1. Our Communication Satellite Has Disappeared [15:04]
  2. Onyx [21:55] MP3 soundclip of Onyx [1:35]
  3. Phonosphere Part 1 [1:05]
  4. Phonosphere Part 2 [6:48]
  5. Phonosphere Part 3 [7:45]
  6. Phonosphere Part 4 [1:23]
  7. Phonosphere Part 5 [6:46]
  8. Phonosphere Part 6 [0:52]
  9. Phonosphere Part 7 [6:57]
Released on 29/10/05 and features the main set of their debut concert as well as two studio tracks which feature Stuart Jackson.

The music of The Omega Syndicate is constantly evolving and in compasses the talents of other musicians including Stuart Jackson of Architexture. The snappily titled 'Our Communications Satellite Has Disappeared' is a very impressive opener. Lovely thick analogue cosmic whooshing might sound like quite a standard way of beginning a track but there are ways of doing it- and there is The Omega Syndicate way of doing it! In electronic music the choice of sounds is vital and these really are impressive- indeed they are some of the best space sounds I have ever heard though you will need a pretty good system to appreciate them fully. Out of this stellar bliss first one high register sequence then another massively bass laden one surge forwards. Again the sounds are awesome. They constantly morph and move in and out of the mix almost like gusts of wind surging one way then another in a storm, reeking havoc as they go. Little lead lines fizz between the pulsations like lightning, the Mellotron being heard from time to time as if the hand of God is making an appearance, personally conducting the mayhem.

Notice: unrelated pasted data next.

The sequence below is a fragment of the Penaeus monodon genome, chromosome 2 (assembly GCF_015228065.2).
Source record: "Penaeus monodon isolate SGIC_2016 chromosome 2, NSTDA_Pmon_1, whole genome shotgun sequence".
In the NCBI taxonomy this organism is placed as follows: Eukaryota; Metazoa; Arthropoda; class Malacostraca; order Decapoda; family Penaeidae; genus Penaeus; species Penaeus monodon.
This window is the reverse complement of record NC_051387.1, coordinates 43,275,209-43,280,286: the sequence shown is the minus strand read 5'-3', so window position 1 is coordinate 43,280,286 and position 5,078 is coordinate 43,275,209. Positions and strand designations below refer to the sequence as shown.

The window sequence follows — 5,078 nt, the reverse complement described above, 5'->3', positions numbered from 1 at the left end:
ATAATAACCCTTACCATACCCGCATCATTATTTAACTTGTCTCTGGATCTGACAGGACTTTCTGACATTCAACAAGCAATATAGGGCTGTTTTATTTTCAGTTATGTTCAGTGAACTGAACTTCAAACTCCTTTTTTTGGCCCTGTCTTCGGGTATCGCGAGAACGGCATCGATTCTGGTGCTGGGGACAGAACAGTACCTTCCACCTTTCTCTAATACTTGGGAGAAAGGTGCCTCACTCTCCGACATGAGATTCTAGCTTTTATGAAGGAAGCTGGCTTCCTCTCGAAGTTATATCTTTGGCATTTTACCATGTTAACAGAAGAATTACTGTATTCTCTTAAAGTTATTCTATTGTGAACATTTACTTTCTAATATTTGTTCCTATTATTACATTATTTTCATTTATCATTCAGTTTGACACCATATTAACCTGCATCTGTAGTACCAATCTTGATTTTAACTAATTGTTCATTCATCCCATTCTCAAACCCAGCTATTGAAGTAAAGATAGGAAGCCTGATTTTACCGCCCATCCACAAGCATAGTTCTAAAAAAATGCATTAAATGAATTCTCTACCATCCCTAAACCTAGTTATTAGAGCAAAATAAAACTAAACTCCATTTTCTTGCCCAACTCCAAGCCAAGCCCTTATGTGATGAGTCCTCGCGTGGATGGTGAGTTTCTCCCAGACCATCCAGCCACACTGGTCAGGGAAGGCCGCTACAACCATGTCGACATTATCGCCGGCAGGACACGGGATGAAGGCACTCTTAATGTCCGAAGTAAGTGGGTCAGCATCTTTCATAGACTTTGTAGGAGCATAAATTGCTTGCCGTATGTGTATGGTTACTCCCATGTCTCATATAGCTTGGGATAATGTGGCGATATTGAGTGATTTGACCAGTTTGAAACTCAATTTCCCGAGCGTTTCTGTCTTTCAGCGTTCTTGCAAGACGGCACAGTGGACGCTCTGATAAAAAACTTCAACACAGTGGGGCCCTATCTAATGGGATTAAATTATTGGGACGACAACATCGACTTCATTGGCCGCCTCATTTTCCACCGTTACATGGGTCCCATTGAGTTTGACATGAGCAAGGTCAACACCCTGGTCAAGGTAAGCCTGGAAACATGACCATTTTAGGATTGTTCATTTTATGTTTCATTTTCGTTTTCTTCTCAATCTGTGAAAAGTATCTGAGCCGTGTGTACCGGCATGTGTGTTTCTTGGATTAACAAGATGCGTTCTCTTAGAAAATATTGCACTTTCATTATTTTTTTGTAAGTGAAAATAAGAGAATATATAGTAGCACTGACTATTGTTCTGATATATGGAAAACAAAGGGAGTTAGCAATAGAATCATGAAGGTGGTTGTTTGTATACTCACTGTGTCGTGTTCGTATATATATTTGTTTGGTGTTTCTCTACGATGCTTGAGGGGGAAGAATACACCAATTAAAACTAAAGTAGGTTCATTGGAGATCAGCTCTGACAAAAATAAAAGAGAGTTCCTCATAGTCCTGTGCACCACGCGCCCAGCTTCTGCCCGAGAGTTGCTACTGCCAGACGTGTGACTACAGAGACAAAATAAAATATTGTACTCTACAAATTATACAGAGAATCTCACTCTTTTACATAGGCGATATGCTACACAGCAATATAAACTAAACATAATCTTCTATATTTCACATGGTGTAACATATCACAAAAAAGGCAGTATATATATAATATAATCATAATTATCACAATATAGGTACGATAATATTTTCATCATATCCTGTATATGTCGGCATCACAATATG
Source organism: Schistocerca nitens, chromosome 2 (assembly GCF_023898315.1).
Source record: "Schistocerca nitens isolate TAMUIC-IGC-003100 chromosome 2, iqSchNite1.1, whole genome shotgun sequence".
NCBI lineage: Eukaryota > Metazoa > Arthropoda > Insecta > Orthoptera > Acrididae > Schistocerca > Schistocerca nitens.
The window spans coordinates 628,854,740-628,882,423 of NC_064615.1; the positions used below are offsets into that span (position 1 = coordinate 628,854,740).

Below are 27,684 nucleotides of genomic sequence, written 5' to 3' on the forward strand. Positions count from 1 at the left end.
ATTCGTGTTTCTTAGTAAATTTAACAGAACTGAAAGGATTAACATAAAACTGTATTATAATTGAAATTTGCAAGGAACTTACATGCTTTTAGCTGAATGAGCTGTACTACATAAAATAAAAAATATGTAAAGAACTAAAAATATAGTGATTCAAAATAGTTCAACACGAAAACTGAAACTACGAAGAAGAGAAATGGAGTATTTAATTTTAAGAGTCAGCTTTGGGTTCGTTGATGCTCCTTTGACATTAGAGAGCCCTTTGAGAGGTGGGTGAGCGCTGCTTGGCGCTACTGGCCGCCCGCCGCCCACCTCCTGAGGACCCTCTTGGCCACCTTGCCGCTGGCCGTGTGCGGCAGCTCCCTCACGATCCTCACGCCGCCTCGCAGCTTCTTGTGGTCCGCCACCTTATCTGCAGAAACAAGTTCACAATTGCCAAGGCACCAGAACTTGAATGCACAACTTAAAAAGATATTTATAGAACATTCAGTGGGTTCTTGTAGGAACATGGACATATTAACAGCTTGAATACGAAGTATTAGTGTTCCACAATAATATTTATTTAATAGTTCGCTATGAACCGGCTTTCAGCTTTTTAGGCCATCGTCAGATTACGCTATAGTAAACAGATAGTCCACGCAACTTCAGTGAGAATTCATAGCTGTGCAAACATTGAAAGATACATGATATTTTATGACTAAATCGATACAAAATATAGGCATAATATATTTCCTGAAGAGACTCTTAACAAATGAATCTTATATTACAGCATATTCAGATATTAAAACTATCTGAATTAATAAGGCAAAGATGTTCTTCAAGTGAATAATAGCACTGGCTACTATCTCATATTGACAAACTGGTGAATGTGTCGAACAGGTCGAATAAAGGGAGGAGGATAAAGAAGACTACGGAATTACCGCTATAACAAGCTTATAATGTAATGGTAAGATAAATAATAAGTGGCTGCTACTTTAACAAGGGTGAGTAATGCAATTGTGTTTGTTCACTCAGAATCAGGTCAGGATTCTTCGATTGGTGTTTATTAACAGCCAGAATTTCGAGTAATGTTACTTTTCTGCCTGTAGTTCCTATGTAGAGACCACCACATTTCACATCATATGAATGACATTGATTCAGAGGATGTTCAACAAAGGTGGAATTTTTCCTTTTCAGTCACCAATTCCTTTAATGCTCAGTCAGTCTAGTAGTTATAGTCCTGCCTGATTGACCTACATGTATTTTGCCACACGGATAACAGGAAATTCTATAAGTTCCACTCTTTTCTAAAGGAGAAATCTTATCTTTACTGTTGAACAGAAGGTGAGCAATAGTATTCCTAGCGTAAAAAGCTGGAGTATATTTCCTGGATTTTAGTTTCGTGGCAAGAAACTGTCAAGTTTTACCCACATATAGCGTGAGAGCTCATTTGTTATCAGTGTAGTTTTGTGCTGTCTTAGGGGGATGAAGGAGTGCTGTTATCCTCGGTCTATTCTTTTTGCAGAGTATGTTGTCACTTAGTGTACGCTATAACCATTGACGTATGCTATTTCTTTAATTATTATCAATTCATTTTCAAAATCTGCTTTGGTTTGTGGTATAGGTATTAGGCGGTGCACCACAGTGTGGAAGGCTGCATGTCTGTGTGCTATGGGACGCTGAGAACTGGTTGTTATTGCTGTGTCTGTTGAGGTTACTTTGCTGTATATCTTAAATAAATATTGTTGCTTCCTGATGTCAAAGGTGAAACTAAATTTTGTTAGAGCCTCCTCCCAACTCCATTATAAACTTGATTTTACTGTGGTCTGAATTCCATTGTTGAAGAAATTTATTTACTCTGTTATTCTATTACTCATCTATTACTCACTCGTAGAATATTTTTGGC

There is no atmospheric beginning for 'Onyx' as we are straight into a swirling constantly changing sequence. Indeed you could say it is completely self-sufficient containing rhythm, melody, power and atmosphere all in its ever-shifting pattern of notes. By the third minute it has departed and we get an atmospheric section full of tinkling tones (as in a soft rain) and slow tuneful pads. It reminded me of water gently falling on a wind blown lake. A stunningly beautiful flutey lead line takes an already exquisite track up a further gear then in comes the most gorgeous melodic sequence you could ever wish for. A slightly more powerful six-note sequence gives added oomph but without destroying the pure beauty the lead line and original sequence had already created. A third sequence comes in, almost mimicking but also in support of the first then the second is cranked up in response. Pure words make this all sound rather mechanical but nothing could be further from the case. There is an organic' quality to this whole album. Everything is a constant state of flux but also perfect balance. It is as if the music is a living entity not just mere 'compositions'. We now commence the first episode of the seven-part title track with shimmering metallic atmospherics. This only lasts a few seconds though before we enter the multi sequencer layered part two. What grabs the attention most however are the wonderful lead lines ranging from lush to awesome bass, speaker wrecking growls. It is so powerful!